One day i can bore my grandchildren with tales of how I fought in two shirt wars to secure this piece of thread. I wandered around in a daze
in the cloakroom queue, occasionally telling people in a starstruck
voice, "I caught Morrissey's shirt, I did..."
I got my stuff and met Grim
outside. He's a gig veteran
and a bit of a legend in the Moz fan community. He called me a star
and seemed proud of my crowdsurfing and shirt-stealing attempts, even though he was disappointed with the setlist. I didn't mind the setlist too much, it was the first time I'd seen Our Steven live and I was seriously impressed. We wandered among the T-shirt sellers and exiting fans, and had a peek round the back of the Apollo, meeting bassist Gary Day
I was dumbstruck but Grim said hello like they met all the time (they probably did as well). We bought some (probably fake) merch outside (I got a couple of T-shirts to add to my rapidly expanding collection), met loads of people (Grim seems to know everybody!) and got in a taxi. I was invited to a Smiths/Moz disco at The Firehouse but declined because of my glasses: If i didn't wear them, I got headaches from eye strain, but if I did wear them, I got headaches from eye strain too as I couldn't see properly through them.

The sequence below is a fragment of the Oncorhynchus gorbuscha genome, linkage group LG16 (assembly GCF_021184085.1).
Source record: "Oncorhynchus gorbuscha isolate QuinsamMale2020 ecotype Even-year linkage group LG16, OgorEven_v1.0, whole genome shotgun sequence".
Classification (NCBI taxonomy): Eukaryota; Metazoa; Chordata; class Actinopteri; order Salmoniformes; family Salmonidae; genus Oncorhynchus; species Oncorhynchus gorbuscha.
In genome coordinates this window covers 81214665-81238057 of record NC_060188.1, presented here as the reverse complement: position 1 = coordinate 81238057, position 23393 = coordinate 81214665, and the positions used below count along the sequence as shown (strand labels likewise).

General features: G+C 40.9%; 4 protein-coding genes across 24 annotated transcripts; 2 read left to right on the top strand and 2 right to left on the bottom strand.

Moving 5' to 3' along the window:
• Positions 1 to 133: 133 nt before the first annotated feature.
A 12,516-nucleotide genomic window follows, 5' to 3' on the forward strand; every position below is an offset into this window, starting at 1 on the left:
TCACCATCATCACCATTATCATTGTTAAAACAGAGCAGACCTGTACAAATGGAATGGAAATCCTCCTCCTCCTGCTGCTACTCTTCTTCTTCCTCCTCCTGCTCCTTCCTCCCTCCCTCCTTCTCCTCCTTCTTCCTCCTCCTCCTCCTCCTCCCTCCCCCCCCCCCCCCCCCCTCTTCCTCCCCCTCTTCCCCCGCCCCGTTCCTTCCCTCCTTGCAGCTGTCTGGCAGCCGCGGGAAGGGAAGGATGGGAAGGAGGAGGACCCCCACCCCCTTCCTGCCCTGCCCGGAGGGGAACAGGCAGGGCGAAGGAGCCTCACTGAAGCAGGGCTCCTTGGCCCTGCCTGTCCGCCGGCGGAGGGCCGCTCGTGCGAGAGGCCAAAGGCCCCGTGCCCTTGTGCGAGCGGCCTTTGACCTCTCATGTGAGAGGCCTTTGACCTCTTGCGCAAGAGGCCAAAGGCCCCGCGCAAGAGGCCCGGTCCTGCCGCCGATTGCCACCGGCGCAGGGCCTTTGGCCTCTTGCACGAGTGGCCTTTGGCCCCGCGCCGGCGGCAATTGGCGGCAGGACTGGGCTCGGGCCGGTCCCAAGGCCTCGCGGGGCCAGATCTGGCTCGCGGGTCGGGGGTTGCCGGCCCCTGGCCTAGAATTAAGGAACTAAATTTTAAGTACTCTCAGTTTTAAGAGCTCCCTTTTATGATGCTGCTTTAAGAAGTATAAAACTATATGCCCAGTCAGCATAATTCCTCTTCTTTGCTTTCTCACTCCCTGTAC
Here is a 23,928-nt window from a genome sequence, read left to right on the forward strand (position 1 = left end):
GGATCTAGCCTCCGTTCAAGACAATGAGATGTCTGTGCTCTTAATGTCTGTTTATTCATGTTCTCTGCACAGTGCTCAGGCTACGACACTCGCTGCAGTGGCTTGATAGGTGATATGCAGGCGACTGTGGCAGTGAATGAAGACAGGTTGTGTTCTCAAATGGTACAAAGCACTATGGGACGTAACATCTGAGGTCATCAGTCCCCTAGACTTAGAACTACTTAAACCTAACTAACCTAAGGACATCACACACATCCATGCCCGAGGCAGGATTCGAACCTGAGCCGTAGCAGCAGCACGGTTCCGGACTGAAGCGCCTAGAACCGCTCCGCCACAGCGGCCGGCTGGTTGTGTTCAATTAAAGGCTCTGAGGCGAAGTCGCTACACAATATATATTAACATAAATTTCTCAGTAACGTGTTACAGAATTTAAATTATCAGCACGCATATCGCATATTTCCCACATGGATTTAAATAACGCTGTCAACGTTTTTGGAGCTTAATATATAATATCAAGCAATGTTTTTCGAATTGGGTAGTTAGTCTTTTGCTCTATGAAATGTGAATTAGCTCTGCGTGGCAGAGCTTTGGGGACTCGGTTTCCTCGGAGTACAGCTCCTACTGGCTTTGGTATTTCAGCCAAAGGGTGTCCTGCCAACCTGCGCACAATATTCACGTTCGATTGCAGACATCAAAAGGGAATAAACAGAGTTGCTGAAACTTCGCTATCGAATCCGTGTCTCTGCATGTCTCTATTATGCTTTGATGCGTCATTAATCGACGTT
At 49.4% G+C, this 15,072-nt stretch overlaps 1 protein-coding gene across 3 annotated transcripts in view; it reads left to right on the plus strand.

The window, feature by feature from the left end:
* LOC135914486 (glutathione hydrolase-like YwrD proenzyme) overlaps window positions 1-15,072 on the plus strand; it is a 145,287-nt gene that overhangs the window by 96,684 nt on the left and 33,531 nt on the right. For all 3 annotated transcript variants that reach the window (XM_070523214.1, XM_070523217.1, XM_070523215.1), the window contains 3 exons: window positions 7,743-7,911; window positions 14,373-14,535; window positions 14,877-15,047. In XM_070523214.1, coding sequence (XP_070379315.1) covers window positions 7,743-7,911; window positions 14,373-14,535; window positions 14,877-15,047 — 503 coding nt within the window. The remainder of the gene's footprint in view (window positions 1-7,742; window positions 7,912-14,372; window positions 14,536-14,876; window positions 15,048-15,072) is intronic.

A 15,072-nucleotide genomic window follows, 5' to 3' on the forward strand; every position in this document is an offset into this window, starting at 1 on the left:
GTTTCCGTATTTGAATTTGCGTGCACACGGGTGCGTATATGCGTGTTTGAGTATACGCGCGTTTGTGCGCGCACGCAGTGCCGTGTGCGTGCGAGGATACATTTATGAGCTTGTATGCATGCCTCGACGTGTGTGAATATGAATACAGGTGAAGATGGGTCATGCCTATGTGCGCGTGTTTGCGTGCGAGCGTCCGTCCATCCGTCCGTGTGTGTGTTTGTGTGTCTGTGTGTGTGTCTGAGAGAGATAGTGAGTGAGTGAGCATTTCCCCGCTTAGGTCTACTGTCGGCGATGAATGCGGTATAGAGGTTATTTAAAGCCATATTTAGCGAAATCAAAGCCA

Finally crashed into bed at a 24/7 youth hostel late that night. I had experienced so much
in less than 24 hours! I'd been all around Manchester and to SLC (and scratched a little bit of paint from the famous front door as a souvenir... shhh... well, I've unfortunately lost that paint now, so I guess that means there's no evidence against me now...) and met a fan from LA who looked spookily
like Morrissey (people were queueing up to have their photos taken with him, he was very obliging with them) and been to see the real Moz... Wow.
The next day was like a bad hangover as I had headaches from tiredness and eye-strain, but at least the plane trip home wasn't too long (just under 1 hour) and then I went to CinSoc with some mates to see "Walk The Line,"
which was good. On Monday I got my glasses fixed (more or less bent back into their original shape, although they are weak from damage and could break, so i'm going to get some new ones... they're bloody expensive
cos i need special lenses... :(
not good as i'm severely skint
now!) and now i'm struggling to revise for my exams, which start in 11 days. Aaarrrggghhh!!!